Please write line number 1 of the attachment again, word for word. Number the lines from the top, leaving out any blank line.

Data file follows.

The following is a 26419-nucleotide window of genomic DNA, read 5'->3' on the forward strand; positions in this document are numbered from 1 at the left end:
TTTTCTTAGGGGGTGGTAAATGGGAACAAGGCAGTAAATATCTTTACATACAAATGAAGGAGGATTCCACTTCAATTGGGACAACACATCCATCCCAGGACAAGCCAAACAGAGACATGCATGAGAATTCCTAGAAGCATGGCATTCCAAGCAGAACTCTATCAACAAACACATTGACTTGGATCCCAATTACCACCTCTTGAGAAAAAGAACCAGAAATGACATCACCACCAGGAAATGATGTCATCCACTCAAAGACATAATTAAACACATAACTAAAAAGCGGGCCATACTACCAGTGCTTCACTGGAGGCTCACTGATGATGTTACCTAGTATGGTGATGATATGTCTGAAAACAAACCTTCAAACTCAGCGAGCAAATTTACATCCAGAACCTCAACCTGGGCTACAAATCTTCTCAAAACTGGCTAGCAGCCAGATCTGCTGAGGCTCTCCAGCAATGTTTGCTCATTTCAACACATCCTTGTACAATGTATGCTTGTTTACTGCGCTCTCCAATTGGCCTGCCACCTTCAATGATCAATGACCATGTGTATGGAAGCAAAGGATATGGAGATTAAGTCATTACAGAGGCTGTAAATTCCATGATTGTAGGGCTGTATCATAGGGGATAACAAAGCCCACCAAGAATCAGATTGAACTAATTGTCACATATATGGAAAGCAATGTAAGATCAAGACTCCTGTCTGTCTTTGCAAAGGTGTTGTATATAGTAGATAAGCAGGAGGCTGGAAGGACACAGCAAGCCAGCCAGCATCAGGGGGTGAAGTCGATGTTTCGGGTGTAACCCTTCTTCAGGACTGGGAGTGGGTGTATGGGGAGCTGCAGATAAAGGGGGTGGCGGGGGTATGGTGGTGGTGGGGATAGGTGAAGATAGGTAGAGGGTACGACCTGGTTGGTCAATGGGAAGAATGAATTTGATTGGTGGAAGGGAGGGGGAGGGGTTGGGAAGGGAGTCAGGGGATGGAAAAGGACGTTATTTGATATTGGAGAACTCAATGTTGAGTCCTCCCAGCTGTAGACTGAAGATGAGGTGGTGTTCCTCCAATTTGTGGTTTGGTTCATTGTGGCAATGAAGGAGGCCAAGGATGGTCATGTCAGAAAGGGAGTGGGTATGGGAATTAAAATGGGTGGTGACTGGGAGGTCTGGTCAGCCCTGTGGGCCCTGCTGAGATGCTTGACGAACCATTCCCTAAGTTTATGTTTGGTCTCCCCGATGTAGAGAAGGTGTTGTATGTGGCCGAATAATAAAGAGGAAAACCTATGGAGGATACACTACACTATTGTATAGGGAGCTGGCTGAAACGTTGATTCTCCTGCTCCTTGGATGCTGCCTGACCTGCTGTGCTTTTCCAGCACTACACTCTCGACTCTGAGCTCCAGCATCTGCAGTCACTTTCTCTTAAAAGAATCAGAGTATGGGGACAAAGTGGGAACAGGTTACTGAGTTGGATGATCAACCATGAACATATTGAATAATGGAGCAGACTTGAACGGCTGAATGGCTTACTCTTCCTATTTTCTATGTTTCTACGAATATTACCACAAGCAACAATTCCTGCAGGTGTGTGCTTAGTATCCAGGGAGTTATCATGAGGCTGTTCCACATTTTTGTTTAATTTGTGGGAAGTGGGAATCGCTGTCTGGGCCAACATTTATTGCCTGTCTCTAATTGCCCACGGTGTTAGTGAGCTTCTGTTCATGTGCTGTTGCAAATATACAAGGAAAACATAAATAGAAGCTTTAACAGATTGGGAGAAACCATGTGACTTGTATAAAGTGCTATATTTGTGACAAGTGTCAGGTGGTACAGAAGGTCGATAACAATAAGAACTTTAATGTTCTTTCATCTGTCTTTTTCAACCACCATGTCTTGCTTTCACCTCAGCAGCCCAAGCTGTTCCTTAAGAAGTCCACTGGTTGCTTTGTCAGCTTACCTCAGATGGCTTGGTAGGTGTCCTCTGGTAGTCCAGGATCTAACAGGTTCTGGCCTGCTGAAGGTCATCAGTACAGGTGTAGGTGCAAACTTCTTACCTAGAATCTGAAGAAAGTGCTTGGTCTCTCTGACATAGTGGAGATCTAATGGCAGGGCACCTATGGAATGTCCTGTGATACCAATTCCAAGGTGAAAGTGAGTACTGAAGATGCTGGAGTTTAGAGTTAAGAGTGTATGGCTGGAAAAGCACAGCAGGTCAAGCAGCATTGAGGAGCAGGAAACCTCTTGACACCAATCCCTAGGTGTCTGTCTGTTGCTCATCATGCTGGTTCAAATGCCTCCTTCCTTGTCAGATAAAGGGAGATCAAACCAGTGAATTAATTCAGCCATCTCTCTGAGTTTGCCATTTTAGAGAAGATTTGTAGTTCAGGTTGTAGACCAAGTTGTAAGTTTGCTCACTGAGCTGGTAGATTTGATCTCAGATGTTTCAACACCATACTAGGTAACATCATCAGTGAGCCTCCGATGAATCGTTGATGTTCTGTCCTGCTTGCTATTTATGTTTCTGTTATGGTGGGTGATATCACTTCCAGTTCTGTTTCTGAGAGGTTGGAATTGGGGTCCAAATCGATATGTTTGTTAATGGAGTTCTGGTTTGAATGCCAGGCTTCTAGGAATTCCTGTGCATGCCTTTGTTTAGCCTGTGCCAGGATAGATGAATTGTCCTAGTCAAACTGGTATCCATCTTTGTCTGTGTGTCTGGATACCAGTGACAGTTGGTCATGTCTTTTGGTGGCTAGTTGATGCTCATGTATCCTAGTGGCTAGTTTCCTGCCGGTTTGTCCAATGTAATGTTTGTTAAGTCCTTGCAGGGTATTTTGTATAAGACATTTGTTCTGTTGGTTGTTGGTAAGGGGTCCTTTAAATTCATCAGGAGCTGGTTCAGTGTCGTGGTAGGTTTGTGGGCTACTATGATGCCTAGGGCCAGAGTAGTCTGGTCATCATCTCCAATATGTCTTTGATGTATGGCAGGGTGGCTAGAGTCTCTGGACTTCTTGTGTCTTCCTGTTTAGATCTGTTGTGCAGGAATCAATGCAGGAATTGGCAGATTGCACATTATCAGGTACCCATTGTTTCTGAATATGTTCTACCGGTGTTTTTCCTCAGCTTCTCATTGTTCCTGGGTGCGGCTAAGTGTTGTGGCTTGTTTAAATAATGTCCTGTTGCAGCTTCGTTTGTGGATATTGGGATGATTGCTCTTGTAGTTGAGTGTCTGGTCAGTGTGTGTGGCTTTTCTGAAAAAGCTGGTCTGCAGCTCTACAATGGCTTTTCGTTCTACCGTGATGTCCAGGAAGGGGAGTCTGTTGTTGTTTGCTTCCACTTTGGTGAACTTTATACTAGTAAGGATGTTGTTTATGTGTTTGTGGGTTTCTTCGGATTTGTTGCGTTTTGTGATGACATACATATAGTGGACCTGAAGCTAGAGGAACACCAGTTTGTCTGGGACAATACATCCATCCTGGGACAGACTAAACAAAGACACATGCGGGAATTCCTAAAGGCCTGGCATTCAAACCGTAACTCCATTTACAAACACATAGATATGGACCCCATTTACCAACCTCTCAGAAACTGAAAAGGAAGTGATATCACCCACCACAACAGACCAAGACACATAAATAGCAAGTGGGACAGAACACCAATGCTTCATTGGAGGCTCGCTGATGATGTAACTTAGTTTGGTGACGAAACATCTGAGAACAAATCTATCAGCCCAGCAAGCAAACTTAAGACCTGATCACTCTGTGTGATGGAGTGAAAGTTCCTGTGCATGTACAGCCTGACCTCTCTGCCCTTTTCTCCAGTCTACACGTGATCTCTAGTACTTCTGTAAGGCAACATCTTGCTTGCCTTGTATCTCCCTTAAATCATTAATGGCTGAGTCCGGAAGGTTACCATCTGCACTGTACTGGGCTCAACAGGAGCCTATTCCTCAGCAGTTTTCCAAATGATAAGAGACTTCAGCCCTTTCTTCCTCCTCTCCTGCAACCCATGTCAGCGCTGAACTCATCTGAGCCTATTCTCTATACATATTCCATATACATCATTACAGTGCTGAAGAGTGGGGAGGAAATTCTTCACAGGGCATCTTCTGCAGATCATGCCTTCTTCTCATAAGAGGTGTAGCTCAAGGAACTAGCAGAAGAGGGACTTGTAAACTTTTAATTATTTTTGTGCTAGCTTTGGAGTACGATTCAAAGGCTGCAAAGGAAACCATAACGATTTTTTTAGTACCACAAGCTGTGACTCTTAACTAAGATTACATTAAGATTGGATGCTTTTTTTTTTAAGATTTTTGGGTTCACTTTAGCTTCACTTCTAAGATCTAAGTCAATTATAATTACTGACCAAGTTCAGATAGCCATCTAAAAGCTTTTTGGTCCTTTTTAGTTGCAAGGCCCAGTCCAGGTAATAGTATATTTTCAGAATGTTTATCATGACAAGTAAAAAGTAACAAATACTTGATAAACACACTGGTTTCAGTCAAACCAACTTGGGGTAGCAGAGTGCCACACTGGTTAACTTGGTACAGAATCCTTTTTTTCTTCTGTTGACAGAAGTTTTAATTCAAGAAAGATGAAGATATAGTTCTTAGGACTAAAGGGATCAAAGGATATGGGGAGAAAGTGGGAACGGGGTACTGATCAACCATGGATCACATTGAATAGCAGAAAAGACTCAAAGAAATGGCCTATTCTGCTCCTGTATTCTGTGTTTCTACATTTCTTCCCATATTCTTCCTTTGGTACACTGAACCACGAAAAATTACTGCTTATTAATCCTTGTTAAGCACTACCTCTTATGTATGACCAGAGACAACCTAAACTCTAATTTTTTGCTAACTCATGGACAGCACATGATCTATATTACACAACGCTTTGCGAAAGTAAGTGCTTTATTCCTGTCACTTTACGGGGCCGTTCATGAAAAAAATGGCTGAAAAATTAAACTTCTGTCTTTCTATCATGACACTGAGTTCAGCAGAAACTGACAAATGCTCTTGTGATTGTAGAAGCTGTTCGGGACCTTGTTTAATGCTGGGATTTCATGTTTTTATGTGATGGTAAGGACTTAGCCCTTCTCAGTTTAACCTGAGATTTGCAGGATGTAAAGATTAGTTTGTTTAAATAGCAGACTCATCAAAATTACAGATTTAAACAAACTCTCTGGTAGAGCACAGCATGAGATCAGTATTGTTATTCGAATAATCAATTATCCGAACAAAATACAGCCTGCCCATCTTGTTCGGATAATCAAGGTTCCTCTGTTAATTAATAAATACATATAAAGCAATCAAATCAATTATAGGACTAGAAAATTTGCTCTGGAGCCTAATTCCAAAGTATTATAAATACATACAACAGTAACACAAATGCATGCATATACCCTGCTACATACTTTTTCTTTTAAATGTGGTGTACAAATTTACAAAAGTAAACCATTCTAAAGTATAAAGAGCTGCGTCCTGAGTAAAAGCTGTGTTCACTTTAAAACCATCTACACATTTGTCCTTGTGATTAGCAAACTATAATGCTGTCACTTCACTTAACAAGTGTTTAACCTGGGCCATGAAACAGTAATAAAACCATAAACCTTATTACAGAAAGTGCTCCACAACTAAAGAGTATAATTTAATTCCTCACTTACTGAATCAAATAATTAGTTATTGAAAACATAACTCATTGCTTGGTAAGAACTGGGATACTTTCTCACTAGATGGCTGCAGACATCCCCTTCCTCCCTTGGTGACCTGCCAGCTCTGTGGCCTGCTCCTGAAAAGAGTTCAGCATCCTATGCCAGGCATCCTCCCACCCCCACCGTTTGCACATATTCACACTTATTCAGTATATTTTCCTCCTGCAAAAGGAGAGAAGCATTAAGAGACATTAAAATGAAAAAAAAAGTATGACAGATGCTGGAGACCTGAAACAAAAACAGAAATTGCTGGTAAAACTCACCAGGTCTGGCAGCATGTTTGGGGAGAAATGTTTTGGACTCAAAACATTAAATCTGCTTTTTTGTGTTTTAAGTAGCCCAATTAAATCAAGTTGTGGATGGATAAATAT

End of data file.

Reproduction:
The following is a 26419-nucleotide window of genomic DNA, read 5'->3' on the forward strand; positions in this document are numbered from 1 at the left end: